These groundwater protection responses should be read in conjunction with Groundwater Protection Schemes (DoELG/EPA/GSI, 1999).

Landfilling of Waste: a Hazard for Groundwater

The generation of leachate is one of the main hazards to groundwater from the disposal of waste by landfilling. Good site selection, design and operation assists in minimising the risk of pollution. Leachate from landfills for non hazardous waste is a highly polluting liquid and its composition is dependent on the nature of the waste within the landfill. The pollution potential can be evaluated by calculating the volume and predicting the composition of leachate that will be generated.

The volume of leachate depends principally on the area of the landfill, the meteorological and hydrogeological factors and the effectiveness of the capping. It is essential that the volume of leachate generated be kept to a minimum. The design and operation of the landfill should ensure that the ingress of groundwater and surface water is minimised and controlled.

Leachate composition varies due to a number of different factors such as the age and type of waste and operational practices at the site.

The conditions within a landfill vary over time from aerobic to anaerobic thus allowing different chemical reactions to take place. Most landfill leachates have high BOD, COD, ammonia, chloride, sodium, potassium, hardness and boron levels. Ammonia is a contaminant which may be used as an indicator of contamination, particularly in terms of surface water, as it can be toxic to fish at low concentrations (1 mg/l). Chloride is a mobile constituent which is often used as an indicator of contamination. The leachate from landfills for non-hazardous waste may produce reducing conditions beneath the landfill, allowing the solution of iron and manganese from the underlying deposits.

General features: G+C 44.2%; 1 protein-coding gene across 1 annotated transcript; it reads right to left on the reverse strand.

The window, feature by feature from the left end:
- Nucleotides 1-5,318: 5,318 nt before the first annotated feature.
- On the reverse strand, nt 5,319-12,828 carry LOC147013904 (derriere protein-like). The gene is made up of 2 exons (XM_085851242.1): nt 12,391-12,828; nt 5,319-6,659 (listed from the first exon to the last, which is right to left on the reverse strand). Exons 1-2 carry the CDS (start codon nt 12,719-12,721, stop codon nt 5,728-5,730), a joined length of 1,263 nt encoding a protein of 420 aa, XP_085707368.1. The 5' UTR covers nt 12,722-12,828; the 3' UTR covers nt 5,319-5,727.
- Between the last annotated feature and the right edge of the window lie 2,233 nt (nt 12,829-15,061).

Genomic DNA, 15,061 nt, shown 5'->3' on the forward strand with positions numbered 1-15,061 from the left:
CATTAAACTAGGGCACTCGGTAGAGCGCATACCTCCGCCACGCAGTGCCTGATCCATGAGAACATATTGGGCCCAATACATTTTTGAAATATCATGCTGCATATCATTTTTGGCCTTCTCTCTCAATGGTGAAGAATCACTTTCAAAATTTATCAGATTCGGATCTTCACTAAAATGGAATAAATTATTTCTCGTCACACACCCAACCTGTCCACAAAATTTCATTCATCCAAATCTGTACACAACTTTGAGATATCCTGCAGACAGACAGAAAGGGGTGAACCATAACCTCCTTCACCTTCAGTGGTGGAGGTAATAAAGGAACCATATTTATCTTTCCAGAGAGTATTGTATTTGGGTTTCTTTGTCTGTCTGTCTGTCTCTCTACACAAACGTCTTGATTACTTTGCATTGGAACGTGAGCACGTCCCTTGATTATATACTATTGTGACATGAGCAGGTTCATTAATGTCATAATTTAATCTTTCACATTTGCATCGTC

Leachates from landfill sites for non-hazardous waste often contain complex organic compounds, chlorinated hydrocarbons and metals at concentrations which pose a threat to groundwater and surface waters. Solvents and other synthetic organic chemicals are a significant hazard, being of environmental significance at very low concentrations and resistant to degradation. Moreover, they may be transformed in some cases into more hazardous compounds.

Landfills have the potential to produce leachate for several hundred years.

Groundwater Protection Response Matrix for Landfills

The reader is referred to the full text in Groundwater Protection Schemes (DoELG/EPA/GSI, 1999) for an explanation of the role of groundwater protection responses in a groundwater protection scheme.

The siting, design, operation and monitoring of landfills must comply with the guidelines outlined in the EPA’s Landfill manuals except where such facilities hold a waste licence issued by the EPA. A Waste Licence is required for all landfills.

From the point of view of reducing the risk to groundwater, it is recommended that all landfills be located in, or as near as possible to, the zone in the bottom right hand corner of the matrix. The appropriate response to the risk of groundwater contamination is given by the assigned response category (R) appropriate to each protection zone (Table 1).

Response Matrix for Landfills
Response Matrix for landfills

In all cases standards prescribed in the EPA Landfill Site Design Manual (EPA, 1999) or conditions of a waste licence will apply.

R1 Acceptable subject to guidance in the EPA Landfill Design Manual or conditions of a waste licence.

R2¹ Acceptable subject to guidance in the EPA Landfill Design Manual or conditions of a waste licence.